Lloyd B fingers economy, handout culture as contributors to waning popularity; Bloomfield concurs
A depressed economy and an austerity-laced International Monetary Fund (IMF)-backed reform programme are being blamed for many of the problems being faced by some first-time government members of parliament (MPs) now facing the boot.
"I have suffered from those two things, and I have no doubt that other MPs - especially the newer MPs - would have suffered," said Lloyd B. Smith, MP for Central St James.
Smith, who was on Sunday told by a majority of the delegates in his constituency that they don't want him to be the People's National Party (PNP) candidate in the next general election, said there is an expectation among influential persons within constituencies that they should benefit from spoils for their support in an election.
"Being a member or a supporter should not automatically mean that you should be first in line at the trough because that is now where it has reached," Smith told The Gleaner.
He said his constituency, which is mainly centred on downtown Montego Bay, has a large number of unemployed and underemployed persons who rely heavily on political representatives for assistance and political spoils.
POLITICS OF SPOILS
Smith, however, said his refusal to be drawn into the politics of spoils has hurt him in his quest to remain on the PNP's ticket for the next general election.
"I knew from day one that I would have suffered from that. I had made the statement that I am not into the handout business, so there was always that underlying resentment of me by some members of the constituency - not all, because some came around and accepted the fact that the handout mentality does not and should not work," he said.
"Then there are those persons who work within the party and expect that the MP should give them a contract every now and again and give them special favours. That has not been my politics. It is things like these that have got me in trouble," Smith said.
Dr Lynvale Bloomfield, who, like Smith, is a first-time government MP, said the depressed economy and a corrupt political system are making it difficult for MPs to maintain strong support within their constituencies.
"We came in on the idea of 'People Power', and the expectations were extremely high, given the state of the world economy from 2008, and maybe some of these expectations were unrealistic," Bloomfield told The Gleaner.
Bloomfield won the seat in 2011 by 1,246 votes, improving the margin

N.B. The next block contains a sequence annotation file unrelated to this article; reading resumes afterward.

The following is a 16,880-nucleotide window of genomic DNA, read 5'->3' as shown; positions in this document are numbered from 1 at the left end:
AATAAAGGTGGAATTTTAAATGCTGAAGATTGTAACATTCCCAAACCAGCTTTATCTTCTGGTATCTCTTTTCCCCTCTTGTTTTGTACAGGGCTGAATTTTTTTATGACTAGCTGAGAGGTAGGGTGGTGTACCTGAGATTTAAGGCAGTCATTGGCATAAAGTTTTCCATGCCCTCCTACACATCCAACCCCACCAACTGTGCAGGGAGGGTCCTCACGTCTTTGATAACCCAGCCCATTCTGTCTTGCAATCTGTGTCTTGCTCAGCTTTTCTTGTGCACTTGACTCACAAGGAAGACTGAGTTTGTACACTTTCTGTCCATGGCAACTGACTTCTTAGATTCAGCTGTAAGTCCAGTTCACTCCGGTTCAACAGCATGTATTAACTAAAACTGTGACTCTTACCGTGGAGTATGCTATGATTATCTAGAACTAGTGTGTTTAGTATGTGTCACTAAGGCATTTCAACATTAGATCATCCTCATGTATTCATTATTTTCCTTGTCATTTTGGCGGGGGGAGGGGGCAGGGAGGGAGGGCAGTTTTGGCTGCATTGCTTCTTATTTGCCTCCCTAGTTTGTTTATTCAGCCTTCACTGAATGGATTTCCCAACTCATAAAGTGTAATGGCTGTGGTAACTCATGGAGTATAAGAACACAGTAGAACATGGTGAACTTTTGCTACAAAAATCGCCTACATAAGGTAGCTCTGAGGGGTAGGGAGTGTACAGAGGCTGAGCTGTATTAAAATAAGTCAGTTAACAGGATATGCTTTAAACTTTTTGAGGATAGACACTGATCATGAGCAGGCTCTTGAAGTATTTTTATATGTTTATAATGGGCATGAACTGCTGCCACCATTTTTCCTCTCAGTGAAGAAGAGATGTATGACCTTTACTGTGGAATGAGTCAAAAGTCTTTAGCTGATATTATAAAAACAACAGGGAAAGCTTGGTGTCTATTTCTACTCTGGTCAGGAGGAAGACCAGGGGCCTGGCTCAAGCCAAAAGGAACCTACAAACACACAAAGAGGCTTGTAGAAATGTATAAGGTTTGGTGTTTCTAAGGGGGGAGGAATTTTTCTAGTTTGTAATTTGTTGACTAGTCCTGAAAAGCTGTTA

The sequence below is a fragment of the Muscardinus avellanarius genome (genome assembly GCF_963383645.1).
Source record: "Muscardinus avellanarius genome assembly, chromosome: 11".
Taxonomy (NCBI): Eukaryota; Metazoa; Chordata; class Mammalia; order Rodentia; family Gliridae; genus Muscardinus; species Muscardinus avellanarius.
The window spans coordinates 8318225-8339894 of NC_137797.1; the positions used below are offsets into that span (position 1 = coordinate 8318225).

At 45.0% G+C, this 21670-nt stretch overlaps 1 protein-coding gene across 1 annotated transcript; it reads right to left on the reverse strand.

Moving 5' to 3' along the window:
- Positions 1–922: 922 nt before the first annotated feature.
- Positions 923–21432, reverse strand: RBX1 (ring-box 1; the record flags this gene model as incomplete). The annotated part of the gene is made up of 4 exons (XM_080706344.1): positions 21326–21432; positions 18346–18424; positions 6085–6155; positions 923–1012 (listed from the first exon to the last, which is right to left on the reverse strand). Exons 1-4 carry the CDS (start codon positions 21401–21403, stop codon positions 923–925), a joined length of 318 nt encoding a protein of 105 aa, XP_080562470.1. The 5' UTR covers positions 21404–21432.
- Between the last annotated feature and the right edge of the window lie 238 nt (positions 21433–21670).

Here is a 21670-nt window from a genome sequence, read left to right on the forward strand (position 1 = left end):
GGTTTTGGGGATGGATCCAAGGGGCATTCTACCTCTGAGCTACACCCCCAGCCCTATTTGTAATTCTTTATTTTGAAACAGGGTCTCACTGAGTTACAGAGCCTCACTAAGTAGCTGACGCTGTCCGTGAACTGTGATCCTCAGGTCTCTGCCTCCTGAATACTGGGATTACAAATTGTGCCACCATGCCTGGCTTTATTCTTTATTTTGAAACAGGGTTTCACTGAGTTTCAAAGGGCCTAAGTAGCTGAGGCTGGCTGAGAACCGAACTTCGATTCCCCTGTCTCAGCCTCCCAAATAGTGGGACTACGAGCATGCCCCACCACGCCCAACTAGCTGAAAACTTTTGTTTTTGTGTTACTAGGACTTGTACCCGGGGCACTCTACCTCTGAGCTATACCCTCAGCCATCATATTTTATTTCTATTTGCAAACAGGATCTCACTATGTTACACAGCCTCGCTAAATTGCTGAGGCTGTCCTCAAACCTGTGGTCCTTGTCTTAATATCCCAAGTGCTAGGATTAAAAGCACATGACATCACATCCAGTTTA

from 795 in 2007. However, two weeks ago, the East Portland MP was defeated by Andrea Moore in an internal delegates' race. Moore got 141 votes to Bloomfield's 133 after 274 of 384 eligible delegates cast votes to indicate their choice of candidate.
"People's expectations were deflated. Plus, the harsh reality that things are not moving as fast as we would like, and you can see it in just about everything - the ability to pay for basic services such as health care, education, food, ... and so there is now a general sense of disgruntlement," the government MP said.
"Our own ability to actually help is restricted by the IMF conditionalities because we can't get more than so much to spend, and government expenditure is limited," Bloomfield said.
Jamaica, in 2013, inked a four-year extended fund facility with the IMF, which, among other things, required the attainment of a primary surplus of 7.5 per cent per annum. The programme, which has so far been credited for Jamaica's economic recovery, includes provisions to lower the cost of public-sector salaries and has seen the Jamaican dollar depreciate significantly against its major trading partners'.
Bloomfield noted that the economic crunch has led to the Government being unable to spend as much as it would like on capital projects such as road repairs and housing construction.
"It is not strange that persons are hurting; it is not strange that it has hurt politicians ... . Everybody is feeling the effect of this backlash because of the harsh economic realities, and we can't escape it," Bloomfield said.
The MP argues that despite the economy growing 0.4 per cent in the March quarter, with the Planning Institute of Jamaica projecting a 0.8 per cent climb in the June quarter, the people "want to feel it in their hands, and it is up to the Government, through public relations, to inform people that it is happening, but it is going to be a little slower than they expect".
Bloomfield said there are some people believing they should be recipients of spoils who have sought to destabilise MPs because their expectations are not met.
"It is very palpable," he said, adding that "the whole politics of handout is very much alive and well. We will just have to hit against that with everything that we have ... . It is a culture that we have to resist with every fibre of our being."
Said Bloomfield: "Many are paying a political price, even as we speak, but it is something that we are prepared to stand up to and stand up against. What is the point we are here if we are going to be part of the culture where we just go down the stream just the same way? We all would be slipping down a slippery slope from which we may not be able to recover."